After all the furore about the Da Vinci Code a few years ago, I felt it was time to read it properly (I had attempted a few chapters before..) and see what the fuss was about. First, however, I turned my attention to Angels and Demons, this being the prequel to Da Vinci. A number of people had assured me it was actually a better book but having only just begun The DV Code, I cannot yet make comparisons..this I will say, however: the basic plots are quite similar so far, following a rather James Bond like adventure, although replacing the suave Bond with the more grounded Robert Langdon. I think I will write an Angels and Demon vs. Da Vinci Code post eventually but for now….Angels and Demons!
The major theme here is the ongoing conflict between religion and science with wizened scientists coming up against equally wizened cardinals, and Vatican City finding a new competitor in CERN (a giant physics lab in Switzerland which is well worth a google) in the fierce debate about creation. Brown does not paint a simple black and white scenario here, though, with many characters, such as the first victim, a priest who is also a physicist, pulling beliefs from both sides. Brown’s novel caused me to conclude that no matter what we believe in, the point is: we need to believe in something. This is emphasised by the fact that even the cold blooded killer of Demons and Angels holds strong beliefs, certain that his killings are for a greater cause.
Robert Langdon, all tweed jacket and Harvard intelligence, finds himself pulled from his bachelor pad and lecture halls, to investigate a murder at CERN, which then leads him on a whirwind chase around Rome and the Vatican. Brown amazes us, as much as Robert(!) with the high tech gadgetry of CERN and even of the Vatican. Toss in some crazy villans, an attractive younger woman and a few near impossible escape stunts and you have James Bond…professor style. Langdon unravels the mystery using his deep knowledge of symbology and art history, but this by no means dampens the spirit of adventure. Langdon himself has to be the most sympathetic character and he rings true, perhaps, because he is somewhat modelled on Dan Brown himself. It’s just a theory but Brown is a smart guy with an interest in art history and Langdon is a smart guy with an interest in art history….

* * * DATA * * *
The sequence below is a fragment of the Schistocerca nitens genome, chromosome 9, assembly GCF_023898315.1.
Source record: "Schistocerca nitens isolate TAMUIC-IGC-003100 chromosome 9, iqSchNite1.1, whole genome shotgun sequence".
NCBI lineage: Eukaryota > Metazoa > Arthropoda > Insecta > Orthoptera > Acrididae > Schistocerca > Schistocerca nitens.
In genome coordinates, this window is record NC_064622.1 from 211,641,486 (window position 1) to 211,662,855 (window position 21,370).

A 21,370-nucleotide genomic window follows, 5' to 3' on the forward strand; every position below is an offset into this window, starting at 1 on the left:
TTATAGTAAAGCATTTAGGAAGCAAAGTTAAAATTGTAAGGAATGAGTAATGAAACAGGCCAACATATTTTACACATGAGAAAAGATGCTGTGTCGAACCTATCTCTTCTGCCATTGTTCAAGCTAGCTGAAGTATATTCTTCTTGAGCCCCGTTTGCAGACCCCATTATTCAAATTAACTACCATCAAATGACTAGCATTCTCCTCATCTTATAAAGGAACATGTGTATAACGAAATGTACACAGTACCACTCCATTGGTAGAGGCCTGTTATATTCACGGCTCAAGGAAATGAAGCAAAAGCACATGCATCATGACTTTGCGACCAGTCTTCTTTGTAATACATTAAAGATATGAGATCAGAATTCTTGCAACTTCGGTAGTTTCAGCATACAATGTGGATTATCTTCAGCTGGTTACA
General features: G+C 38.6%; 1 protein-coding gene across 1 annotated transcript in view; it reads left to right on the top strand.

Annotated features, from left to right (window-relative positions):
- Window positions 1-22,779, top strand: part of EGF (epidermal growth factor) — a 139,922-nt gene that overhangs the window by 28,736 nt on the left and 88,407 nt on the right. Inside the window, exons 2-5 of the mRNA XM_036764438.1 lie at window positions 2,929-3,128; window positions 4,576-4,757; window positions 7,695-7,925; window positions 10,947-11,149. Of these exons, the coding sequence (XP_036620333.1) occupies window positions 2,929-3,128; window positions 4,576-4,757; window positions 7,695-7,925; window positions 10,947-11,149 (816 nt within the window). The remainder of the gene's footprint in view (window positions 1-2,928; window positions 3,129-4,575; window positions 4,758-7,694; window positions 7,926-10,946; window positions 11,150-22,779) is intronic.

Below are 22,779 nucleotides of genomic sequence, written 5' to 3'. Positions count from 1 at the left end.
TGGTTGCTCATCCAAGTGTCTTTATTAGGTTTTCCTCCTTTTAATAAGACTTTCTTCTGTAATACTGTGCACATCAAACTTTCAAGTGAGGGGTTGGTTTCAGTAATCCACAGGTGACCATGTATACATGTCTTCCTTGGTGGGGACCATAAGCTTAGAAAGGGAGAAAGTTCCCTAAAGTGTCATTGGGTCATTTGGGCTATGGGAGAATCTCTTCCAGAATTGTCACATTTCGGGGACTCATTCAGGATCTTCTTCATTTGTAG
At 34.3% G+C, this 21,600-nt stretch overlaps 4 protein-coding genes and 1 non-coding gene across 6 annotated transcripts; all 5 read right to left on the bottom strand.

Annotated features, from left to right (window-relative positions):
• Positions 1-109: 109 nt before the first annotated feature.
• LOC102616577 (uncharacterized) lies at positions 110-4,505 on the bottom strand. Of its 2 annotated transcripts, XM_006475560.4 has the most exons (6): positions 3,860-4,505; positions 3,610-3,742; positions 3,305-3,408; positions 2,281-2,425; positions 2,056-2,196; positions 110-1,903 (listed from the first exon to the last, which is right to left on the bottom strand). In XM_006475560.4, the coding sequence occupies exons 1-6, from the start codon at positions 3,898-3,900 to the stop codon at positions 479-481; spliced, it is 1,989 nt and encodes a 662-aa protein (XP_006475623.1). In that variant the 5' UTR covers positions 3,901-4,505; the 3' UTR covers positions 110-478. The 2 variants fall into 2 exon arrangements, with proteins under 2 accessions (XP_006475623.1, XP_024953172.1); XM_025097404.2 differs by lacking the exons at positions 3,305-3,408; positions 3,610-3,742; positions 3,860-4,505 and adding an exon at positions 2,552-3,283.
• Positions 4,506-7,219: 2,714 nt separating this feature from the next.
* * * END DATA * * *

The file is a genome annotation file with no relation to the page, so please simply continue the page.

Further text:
Whether you read Dan Brown novels for excitement or education, however, you will find yourself picking up the most amazing facts, methodically researched by Brown, who is careful to state at the beginning of the novel that certain parts are, indeed, factual. The amazing setting of the Vatican is built up in our imaginations as Brown reels off one mind blowing fact after another. While the novel could simply be a vehicle which Brown uses to show off his insight into papal affairs, among other things, in this case, the facts and stats add to the story and move it along, allowing us to share Robert Langdon’s wonder and awe.